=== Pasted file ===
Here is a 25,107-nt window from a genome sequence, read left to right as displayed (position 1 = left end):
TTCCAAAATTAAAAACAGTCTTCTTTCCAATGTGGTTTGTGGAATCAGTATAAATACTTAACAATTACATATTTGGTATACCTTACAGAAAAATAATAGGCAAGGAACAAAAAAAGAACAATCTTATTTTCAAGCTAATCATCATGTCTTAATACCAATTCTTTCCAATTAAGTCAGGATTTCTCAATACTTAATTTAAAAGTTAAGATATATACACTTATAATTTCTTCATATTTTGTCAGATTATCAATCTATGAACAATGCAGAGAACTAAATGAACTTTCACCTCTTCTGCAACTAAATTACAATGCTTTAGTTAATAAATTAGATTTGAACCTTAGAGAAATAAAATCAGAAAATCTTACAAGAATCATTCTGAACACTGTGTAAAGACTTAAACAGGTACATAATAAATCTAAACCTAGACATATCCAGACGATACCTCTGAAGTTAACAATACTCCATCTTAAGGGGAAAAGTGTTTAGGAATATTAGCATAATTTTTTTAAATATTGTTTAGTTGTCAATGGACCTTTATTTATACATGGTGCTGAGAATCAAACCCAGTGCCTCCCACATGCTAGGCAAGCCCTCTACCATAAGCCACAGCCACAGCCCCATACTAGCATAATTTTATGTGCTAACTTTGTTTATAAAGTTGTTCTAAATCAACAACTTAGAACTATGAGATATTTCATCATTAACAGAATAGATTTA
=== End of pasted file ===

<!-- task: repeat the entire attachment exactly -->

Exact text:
Here is a 25,107-nt window from a genome sequence, read left to right as displayed (position 1 = left end):
TTCCAAAATTAAAAACAGTCTTCTTTCCAATGTGGTTTGTGGAATCAGTATAAATACTTAACAATTACATATTTGGTATACCTTACAGAAAAATAATAGGCAAGGAACAAAAAAAGAACAATCTTATTTTCAAGCTAATCATCATGTCTTAATACCAATTCTTTCCAATTAAGTCAGGATTTCTCAATACTTAATTTAAAAGTTAAGATATATACACTTATAATTTCTTCATATTTTGTCAGATTATCAATCTATGAACAATGCAGAGAACTAAATGAACTTTCACCTCTTCTGCAACTAAATTACAATGCTTTAGTTAATAAATTAGATTTGAACCTTAGAGAAATAAAATCAGAAAATCTTACAAGAATCATTCTGAACACTGTGTAAAGACTTAAACAGGTACATAATAAATCTAAACCTAGACATATCCAGACGATACCTCTGAAGTTAACAATACTCCATCTTAAGGGGAAAAGTGTTTAGGAATATTAGCATAATTTTTTTAAATATTGTTTAGTTGTCAATGGACCTTTATTTATACATGGTGCTGAGAATCAAACCCAGTGCCTCCCACATGCTAGGCAAGCCCTCTACCATAAGCCACAGCCACAGCCCCATACTAGCATAATTTTATGTGCTAACTTTGTTTATAAAGTTGTTCTAAATCAACAACTTAGAACTATGAGATATTTCATCATTAACAGAATAGATTTA